The NHS Alliance claims government targets for discharge letters will create a two tier system on a critical patient safety issue because the obligation will not apply to most foundation trusts.

The organisation, which represents PCTs and GP practices, has been campaigning to improve the timeliness and quality of discharge summaries and last year called for better uptake of electronic discharge summaries.

The Department of Health’s Operating Framework for 2008/2009 includes new obligations on acute trusts to deliver discharge summaries more promptly from April 1 2008 with summaries to be delivered within 72 hours up to March 2009, within 48 hours between April 2009 and March 2010 and within 24 hours after April 1 2010.

However the NHS Alliance says the obligations will not apply to most foundation trusts as those with existing three year contracts will not have to meet the targets until their current contract runs out.

Dr Mike Dixon, chairman of the NHS Alliance and a GP in Collumpton, Devon, said discharge summaries were as much a part of patient care as a surgical procedure or diagnostic test.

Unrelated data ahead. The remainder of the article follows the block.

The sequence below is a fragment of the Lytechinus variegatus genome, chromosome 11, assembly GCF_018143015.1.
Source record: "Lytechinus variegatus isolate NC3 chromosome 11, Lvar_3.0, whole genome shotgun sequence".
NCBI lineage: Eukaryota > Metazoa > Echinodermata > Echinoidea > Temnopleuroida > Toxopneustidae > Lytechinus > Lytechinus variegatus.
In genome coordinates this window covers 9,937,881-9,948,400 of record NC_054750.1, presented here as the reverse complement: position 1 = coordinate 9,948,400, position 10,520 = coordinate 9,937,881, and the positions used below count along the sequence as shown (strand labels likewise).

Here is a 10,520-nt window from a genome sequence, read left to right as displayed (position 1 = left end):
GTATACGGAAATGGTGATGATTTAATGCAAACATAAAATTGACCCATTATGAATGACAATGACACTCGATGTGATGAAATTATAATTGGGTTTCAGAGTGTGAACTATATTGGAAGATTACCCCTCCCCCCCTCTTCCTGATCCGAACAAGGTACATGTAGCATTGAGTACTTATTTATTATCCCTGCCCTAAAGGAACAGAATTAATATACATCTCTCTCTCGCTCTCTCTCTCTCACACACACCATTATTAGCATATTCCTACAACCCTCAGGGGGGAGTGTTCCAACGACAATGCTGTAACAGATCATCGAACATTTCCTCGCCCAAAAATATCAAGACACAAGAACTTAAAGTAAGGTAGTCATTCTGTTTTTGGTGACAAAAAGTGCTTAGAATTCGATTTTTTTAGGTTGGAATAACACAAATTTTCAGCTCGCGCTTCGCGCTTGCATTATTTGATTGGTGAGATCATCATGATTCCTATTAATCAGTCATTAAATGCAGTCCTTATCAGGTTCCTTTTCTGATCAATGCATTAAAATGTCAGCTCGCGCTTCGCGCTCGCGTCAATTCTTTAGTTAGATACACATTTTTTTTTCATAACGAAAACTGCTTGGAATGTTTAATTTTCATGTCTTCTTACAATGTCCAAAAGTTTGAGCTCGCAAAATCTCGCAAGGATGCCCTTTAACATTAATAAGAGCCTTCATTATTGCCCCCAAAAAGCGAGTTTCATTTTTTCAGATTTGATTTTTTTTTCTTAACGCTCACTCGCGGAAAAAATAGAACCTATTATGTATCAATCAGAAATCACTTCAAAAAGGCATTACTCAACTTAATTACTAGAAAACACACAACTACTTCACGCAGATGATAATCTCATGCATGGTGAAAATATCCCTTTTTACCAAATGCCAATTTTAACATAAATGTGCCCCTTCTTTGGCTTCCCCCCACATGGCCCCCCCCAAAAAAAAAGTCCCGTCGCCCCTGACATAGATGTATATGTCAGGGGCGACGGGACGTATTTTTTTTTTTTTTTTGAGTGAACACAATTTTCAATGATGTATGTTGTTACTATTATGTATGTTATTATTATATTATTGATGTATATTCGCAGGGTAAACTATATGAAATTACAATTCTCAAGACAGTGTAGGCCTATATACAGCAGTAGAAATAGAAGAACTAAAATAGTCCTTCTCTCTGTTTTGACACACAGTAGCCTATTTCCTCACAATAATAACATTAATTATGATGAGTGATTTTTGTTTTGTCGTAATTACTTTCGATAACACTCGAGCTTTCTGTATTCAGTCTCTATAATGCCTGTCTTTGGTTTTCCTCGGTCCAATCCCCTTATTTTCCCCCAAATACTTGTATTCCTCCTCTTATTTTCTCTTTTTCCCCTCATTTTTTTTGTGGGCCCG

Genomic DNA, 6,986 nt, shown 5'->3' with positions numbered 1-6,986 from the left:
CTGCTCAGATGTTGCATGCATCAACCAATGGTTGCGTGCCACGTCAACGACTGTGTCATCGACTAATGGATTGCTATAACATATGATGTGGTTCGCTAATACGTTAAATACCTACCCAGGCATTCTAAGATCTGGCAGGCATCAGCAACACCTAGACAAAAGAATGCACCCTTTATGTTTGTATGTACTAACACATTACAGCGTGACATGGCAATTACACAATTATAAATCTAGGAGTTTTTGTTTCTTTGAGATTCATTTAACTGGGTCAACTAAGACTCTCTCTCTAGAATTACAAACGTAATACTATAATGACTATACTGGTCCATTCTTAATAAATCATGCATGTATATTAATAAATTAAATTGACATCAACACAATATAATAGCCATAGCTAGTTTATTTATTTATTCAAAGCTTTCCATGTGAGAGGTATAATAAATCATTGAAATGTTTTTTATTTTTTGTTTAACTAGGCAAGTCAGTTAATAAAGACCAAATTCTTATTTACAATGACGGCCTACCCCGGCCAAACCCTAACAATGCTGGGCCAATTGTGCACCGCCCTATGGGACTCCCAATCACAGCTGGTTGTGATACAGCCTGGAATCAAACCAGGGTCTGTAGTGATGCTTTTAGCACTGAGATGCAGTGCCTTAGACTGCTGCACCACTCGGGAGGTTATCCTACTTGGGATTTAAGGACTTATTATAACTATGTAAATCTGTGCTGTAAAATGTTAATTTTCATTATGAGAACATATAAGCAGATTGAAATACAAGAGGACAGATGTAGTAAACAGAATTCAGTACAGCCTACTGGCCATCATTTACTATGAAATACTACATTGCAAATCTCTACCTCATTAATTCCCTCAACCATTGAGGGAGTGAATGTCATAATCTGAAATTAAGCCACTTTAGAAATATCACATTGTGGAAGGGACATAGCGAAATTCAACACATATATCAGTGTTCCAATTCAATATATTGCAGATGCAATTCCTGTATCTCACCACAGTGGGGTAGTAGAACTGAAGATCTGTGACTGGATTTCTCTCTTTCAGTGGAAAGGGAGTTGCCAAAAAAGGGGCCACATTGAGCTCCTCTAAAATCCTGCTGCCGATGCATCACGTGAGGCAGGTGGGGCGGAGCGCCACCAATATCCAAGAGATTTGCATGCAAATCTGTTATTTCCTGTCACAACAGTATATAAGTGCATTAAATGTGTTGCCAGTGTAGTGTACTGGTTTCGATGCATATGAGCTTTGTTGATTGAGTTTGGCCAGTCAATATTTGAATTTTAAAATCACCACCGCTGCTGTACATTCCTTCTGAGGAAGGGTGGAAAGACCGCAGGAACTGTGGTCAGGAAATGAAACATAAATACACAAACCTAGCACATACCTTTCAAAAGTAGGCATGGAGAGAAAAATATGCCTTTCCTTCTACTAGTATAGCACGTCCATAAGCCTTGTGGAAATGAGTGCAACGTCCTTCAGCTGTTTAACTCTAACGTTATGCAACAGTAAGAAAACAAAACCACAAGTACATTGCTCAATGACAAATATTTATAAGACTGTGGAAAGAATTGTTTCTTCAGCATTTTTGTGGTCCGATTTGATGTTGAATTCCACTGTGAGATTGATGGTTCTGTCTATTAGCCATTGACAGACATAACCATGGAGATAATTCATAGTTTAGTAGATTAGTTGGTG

He added: “It is unacceptable – and potentially dangerous – to fail to ensure that all patients receive the same standard of care.

“It is impossible for GPs to treat patients properly when they do not know the results of diagnostic tests, what treatment has been given in hospital or what medication has been prescribed. Yet we are in danger of accepting a two-tier system. Foundation Trusts, meant to be the best, can avoid meeting the most up to date standards in providing essential discharge information.”

A survey of 650 practices conducted by the NHS Alliance last year found that that 70 per cent of practices experience severely delayed discharge summaries either very regularly or fairly regularly. The Alliance said IT would be a better and quicker way of delievering discharge summaries in future.

Fiona Bar

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